9 Brands Doing Influencer Marketing the Right Way


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Wednesday, August 10, 2022

Influencer marketing can be a great way for brands to spread their message. Here are nine examples of influencer marketing done the right way.

Article 8 Minutes
9 Brands Doing Influencer Marketing the Right Way

Influencer marketing is one of the biggest trends in advertising at present, with companies around the world linking up with influential online celebrities to showcase their products and deliver their brand message.

When a company gets it right in terms of their influencer marketing strategy, they can expect to create a real buzz around their brand. Indeed, research from the Influencer Marketing Hub revealed the total market value of influencer marketing is expected to expand to $16.4 billion in 2022.

It's no surprise then that more and more companies are turning to influencer marketing to make an impact. Here are nine examples of businesses that have successfully drawn on the power of influencer marketing to reap significant rewards:

Fiji Water - Bodyworewhat

Partnering with Instagram influencer Danielle Bernstein, perhaps better known by her handle weworewhat, Fiji Water crafted one of the most influential campaigns of 2017.

The company was keen to position its products as a beverage of choice among the body/health-conscious and saw Bernstein as the perfect ambassador for their brand. Her blog - We Wore What - had more than 150,000 followers at the time and was seen as an innovative and exciting way to reach out to prospective customers.


Feelin' fit, lookin' fancy. #FIJIFit. 📷 @weworewhat #bodyworewhat

A post shared by FIJI Water (@fijiwater) on

By creating a range of eight-minute workout videos, the team built a whole campaign that was posted across social media, driving engagement with Fiji Water's target audience and generating much sought after publicity. The campaign, entitled Bodyworewhat, was a huge hit with Bernstein's fans and demonstrated the company's commitment to hydrating all those in search of the body beautiful.

Lyft - Strength in depth

Becoming the most-mentioned brand on social media is no mean feat, but that's precisely what transport networking specialist Lyft was able to achieve in 2018. The company drew on paid advertisement from a host of the biggest celebrities and social influencers and was able to generate more than 5.9 million social engagements throughout the year.

Working alongside such massive names as Zayn Malik and Snoop Dogg, plus many more, the firm set its influencer marketing strategy apart from others by working with more than 1,100 individual influencers in total. This strategy of far-reaching engagement with varied audiences helped drive clear gains for the company in the last year.


Subaru - #MeetAnOwner

Influencer marketing is all about businesses resonating with their target customer base, so when Subaru decided to create a buzz around its latest Impreza model, the brand turned to social media.

In its #MeetAnOwner campaign, Subaru reached out to influencers to create funny, entertaining and engaging content that embraced the emotional connection between car and owner, which the company hoped would appeal to millennial buyers.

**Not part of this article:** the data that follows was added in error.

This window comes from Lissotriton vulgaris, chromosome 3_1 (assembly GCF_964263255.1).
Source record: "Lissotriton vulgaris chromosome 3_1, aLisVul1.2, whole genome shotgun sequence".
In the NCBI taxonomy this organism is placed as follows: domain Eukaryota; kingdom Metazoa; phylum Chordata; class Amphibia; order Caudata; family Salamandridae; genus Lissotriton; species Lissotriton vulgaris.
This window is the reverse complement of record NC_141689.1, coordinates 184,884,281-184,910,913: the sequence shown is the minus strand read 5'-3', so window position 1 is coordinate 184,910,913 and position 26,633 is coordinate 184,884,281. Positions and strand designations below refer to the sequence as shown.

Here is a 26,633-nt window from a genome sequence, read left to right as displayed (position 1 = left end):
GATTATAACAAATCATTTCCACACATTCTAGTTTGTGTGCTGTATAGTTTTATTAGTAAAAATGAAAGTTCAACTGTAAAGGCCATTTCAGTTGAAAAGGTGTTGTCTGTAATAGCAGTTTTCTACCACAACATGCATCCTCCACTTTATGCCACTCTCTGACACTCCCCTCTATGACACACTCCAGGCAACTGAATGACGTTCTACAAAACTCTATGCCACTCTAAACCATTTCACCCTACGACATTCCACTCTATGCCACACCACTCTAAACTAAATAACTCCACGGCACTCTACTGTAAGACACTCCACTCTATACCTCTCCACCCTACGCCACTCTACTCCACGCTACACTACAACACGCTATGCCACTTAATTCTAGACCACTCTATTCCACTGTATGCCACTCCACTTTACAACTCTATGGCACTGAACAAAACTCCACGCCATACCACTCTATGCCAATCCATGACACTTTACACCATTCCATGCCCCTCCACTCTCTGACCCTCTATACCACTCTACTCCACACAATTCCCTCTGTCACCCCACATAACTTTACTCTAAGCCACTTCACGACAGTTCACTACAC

It was a mantle taken on by YouTube influencer Devin Graham, who embraced the brief and impressed his more than five million subscribers in a video showcasing him and his friends taking turns on a slip and slide that propelled them (and their parachutes) off a 500-foot cliff.

The aim here was to drive an emotional reaction in the audience and to reach a new set of target customers for Subaru. It was something the campaign easily achieved.

Microsoft and NetGeo - Make What's Next

Working with influencers doesn't just mean partnering with Instagram models, YouTube sensations and more established celebrities. Brands can also turn to other well-known organizations that might not necessarily be viewed as natural bedfellows.

This was precisely the tactic used by Microsoft in 2017, when the company joined forces with National Geographic and a host of travel photographers to celebrate International Women's Day in its Make What's Next campaign.


Photographer and marine biologist @CristinaMittermeier explores the clear waters of a “cenote” in the Yucatan Peninsula. Being a photographer on assignment @natgeo is exciting but it requires tremendous sacrifice. It demands boundless energy, unflagging enthusiasm, a spirit of adventure, the ability to survive under difficult circumstances, and the courage to confront danger. For me, this all-consuming career is fueled by a passion to make a difference to the conservation to our beautiful planet. The life that we have chosen is frenetic, exciting and sometimes dangerous but, for the chance of making a difference, every minute of it is worth it. Photo by @PaulNicklen #InternationalWomensDay - @Microsoft - Empowering girls to change the world, stay in STEM, and be the ones to #MakeWhatsNext. Microsoft welcomes girls for a free workshop with @natgeo personalities at select Microsoft stores on 3/18. Visit makewhatsnext.com for details. #IWD2017 #sponsored